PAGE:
- First presidential airplane would be ordered in fiscal 2017
- With few orders for latest 747 jumbo, U.S. is a crucial buyer
An order for the first Boeing Co. 747 jumbo jet for the new, upgraded Air Force One fleet to ferry U.S. presidents will be postponed by a year to fiscal 2017 under a congressional budget agreement.
The delay is a setback to Boeing’s efforts to gin up sales of its humpbacked 747-8 model as unfilled orders for the plane dwindle to about two years of production. The planemaker has netted just two orders this year for its largest aircraft, which pioneered long-range travel in the 1970s.
An omnibus federal spending bill hashed out late Tuesday by congressional negotiators provides $82.4 million for the presidential aircraft, $20.2 million less than the U.S. Air Force had sought for fiscal 2016. The Obama administration had proposed buying the first plane this year and a second one in 2020. Boeing’s 747 is the only U.S. plane that meets the Pentagon’s requirement of a modified four-engine airliner.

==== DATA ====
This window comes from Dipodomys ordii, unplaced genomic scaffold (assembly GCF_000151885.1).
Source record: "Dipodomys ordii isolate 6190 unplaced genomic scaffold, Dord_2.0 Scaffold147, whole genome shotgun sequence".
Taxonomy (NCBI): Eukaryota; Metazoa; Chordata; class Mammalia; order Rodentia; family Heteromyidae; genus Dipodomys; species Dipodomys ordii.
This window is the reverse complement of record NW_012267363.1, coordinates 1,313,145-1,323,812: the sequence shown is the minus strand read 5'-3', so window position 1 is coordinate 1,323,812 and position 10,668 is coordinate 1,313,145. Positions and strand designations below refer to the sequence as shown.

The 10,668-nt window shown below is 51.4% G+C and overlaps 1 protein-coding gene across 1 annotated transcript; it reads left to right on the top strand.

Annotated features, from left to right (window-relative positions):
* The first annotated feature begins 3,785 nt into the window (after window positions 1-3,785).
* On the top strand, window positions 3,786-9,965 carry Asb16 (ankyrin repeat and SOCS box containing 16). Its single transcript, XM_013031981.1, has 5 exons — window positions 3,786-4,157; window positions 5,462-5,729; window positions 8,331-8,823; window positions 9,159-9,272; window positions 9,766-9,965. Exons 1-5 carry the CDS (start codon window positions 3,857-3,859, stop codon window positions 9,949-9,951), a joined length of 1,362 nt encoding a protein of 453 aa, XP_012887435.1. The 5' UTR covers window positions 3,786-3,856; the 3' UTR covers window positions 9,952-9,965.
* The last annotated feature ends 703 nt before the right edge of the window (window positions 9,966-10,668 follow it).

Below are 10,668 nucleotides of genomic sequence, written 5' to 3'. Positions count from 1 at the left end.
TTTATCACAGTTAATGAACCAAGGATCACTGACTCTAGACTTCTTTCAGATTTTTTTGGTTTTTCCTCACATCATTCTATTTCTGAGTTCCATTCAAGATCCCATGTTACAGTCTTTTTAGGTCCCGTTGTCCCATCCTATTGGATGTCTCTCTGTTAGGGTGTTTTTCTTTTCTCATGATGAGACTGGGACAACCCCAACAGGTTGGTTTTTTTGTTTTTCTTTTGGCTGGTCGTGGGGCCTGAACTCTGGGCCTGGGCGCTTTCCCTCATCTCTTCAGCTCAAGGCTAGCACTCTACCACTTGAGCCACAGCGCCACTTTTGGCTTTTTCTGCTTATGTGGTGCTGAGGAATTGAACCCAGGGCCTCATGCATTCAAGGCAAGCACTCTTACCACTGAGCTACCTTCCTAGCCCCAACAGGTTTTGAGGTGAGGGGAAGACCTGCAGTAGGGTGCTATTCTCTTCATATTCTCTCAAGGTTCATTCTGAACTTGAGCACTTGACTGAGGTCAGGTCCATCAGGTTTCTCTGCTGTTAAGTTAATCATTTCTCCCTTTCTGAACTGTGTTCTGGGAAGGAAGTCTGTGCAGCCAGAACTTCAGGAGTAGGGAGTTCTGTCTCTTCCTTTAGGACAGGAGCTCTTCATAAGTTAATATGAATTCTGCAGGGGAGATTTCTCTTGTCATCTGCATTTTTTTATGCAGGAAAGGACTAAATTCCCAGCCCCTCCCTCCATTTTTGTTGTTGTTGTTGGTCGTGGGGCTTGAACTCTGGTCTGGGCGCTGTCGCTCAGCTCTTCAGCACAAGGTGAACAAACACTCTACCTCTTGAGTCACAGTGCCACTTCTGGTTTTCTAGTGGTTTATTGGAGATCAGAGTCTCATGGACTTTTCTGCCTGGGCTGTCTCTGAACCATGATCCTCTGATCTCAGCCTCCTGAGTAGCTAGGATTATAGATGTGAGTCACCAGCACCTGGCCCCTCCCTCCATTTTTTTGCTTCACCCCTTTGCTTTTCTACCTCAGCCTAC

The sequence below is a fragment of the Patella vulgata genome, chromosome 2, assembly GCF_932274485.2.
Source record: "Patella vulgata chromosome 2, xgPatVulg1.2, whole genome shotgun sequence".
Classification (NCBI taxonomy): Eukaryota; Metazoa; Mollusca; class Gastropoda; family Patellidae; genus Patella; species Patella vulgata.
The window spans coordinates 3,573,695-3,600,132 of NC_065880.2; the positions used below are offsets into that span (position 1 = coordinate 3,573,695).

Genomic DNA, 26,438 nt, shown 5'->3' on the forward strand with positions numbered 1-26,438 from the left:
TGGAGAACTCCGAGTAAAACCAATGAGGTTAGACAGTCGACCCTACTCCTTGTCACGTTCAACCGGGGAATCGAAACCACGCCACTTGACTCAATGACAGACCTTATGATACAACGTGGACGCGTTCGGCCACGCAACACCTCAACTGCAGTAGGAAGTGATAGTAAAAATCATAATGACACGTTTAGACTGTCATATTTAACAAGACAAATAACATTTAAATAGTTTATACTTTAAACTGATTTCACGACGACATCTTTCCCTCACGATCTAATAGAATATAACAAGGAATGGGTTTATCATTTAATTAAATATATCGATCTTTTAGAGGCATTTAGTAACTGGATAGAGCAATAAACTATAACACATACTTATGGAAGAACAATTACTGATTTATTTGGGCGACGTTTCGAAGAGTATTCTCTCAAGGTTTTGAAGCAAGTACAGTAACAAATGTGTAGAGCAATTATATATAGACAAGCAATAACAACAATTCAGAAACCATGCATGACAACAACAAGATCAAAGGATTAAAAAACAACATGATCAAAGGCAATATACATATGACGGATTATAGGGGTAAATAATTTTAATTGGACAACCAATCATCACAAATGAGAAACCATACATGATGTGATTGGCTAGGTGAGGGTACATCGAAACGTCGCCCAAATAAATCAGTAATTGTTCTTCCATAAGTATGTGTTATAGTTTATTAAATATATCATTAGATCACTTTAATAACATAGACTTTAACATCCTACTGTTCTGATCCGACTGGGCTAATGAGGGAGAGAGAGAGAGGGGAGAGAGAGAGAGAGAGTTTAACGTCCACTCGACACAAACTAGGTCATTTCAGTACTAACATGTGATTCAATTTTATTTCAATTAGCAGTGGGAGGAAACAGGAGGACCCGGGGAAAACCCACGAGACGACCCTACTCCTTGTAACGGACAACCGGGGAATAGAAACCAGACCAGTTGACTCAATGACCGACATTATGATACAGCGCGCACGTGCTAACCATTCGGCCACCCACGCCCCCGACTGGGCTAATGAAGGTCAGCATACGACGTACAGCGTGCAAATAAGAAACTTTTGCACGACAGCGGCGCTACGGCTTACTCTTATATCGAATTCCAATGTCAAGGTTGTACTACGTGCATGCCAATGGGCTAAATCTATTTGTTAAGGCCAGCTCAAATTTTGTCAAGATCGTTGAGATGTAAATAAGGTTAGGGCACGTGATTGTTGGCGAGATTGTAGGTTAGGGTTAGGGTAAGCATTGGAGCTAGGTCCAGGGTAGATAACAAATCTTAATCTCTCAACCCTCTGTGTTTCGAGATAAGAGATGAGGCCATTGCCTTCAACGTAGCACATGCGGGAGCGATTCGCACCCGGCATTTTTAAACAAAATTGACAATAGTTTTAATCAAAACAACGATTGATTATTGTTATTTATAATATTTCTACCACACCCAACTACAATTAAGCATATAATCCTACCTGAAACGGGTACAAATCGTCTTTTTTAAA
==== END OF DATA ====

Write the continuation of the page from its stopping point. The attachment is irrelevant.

The upgraded fleet would replace Boeing jumbos flying since the early 1990s. The new 747s also will be packed with equipment not available to commercial customers, including dual auxiliary power units, military avionics, self-defense systems and “autonomous enplaning and deplaning” systems, according to a Feb. 1 budget document.
A message left for comment with Boeing’s defense unit wasn’t immediately returned.
While the Senate had approved full funding for the Air Force One upgrade, the House had recommended postponing the aircraft order “until the design for the aircraft’s mission systems, which constitute a majority of the program’s projected cost, benefits from further risk-reduction activities, and the Air Force finalizes an acquisition strategy.”